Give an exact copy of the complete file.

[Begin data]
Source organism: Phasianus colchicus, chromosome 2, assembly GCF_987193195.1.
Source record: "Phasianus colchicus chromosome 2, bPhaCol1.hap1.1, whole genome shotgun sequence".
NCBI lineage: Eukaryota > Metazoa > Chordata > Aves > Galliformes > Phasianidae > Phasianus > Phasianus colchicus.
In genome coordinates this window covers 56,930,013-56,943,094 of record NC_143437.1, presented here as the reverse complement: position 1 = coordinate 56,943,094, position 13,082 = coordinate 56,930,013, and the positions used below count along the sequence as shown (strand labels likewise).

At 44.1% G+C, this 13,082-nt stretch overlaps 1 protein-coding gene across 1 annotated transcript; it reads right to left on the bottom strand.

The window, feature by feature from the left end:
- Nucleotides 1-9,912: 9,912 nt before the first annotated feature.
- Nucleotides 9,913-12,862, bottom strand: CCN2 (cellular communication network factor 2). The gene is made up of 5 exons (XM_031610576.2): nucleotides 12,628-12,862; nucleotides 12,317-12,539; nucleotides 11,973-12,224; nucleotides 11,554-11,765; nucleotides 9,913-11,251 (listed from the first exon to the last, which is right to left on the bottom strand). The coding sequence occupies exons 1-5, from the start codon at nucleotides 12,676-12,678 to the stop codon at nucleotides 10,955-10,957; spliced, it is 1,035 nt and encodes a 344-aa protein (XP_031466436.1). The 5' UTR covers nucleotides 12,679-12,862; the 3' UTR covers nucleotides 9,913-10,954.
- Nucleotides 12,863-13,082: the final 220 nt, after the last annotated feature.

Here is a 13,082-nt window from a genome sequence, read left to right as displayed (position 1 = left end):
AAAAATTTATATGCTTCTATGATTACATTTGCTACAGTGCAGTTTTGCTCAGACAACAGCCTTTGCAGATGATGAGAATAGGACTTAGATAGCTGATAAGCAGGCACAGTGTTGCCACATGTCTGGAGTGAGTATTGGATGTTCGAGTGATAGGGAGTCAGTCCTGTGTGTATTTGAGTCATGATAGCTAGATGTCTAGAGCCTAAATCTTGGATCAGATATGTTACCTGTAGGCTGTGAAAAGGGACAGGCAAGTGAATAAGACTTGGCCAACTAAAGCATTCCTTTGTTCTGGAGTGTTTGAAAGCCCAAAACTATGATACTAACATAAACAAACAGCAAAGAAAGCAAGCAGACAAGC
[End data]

Source organism: Phasianus colchicus, chromosome 2, assembly GCF_987193195.1.
Source record: "Phasianus colchicus chromosome 2, bPhaCol1.hap1.1, whole genome shotgun sequence".
NCBI lineage: Eukaryota > Metazoa > Chordata > Aves > Galliformes > Phasianidae > Phasianus > Phasianus colchicus.
In genome coordinates this window covers 56,930,013-56,943,094 of record NC_143437.1, presented here as the reverse complement: position 1 = coordinate 56,943,094, position 13,082 = coordinate 56,930,013, and the positions used below count along the sequence as shown (strand labels likewise).

At 44.1% G+C, this 13,082-nt stretch overlaps 1 protein-coding gene across 1 annotated transcript; it reads right to left on the bottom strand.

The window, feature by feature from the left end:
- Nucleotides 1-9,912: 9,912 nt before the first annotated feature.
- Nucleotides 9,913-12,862, bottom strand: CCN2 (cellular communication network factor 2). The gene is made up of 5 exons (XM_031610576.2): nucleotides 12,628-12,862; nucleotides 12,317-12,539; nucleotides 11,973-12,224; nucleotides 11,554-11,765; nucleotides 9,913-11,251 (listed from the first exon to the last, which is right to left on the bottom strand). The coding sequence occupies exons 1-5, from the start codon at nucleotides 12,676-12,678 to the stop codon at nucleotides 10,955-10,957; spliced, it is 1,035 nt and encodes a 344-aa protein (XP_031466436.1). The 5' UTR covers nucleotides 12,679-12,862; the 3' UTR covers nucleotides 9,913-10,954.
- Nucleotides 12,863-13,082: the final 220 nt, after the last annotated feature.

Here is a 13,082-nt window from a genome sequence, read left to right as displayed (position 1 = left end):
AAAAATTTATATGCTTCTATGATTACATTTGCTACAGTGCAGTTTTGCTCAGACAACAGCCTTTGCAGATGATGAGAATAGGACTTAGATAGCTGATAAGCAGGCACAGTGTTGCCACATGTCTGGAGTGAGTATTGGATGTTCGAGTGATAGGGAGTCAGTCCTGTGTGTATTTGAGTCATGATAGCTAGATGTCTAGAGCCTAAATCTTGGATCAGATATGTTACCTGTAGGCTGTGAAAAGGGACAGGCAAGTGAATAAGACTTGGCCAACTAAAGCATTCCTTTGTTCTGGAGTGTTTGAAAGCCCAAAACTATGATACTAACATAAACAAACAGCAAAGAAAGCAAGCAGACAAGC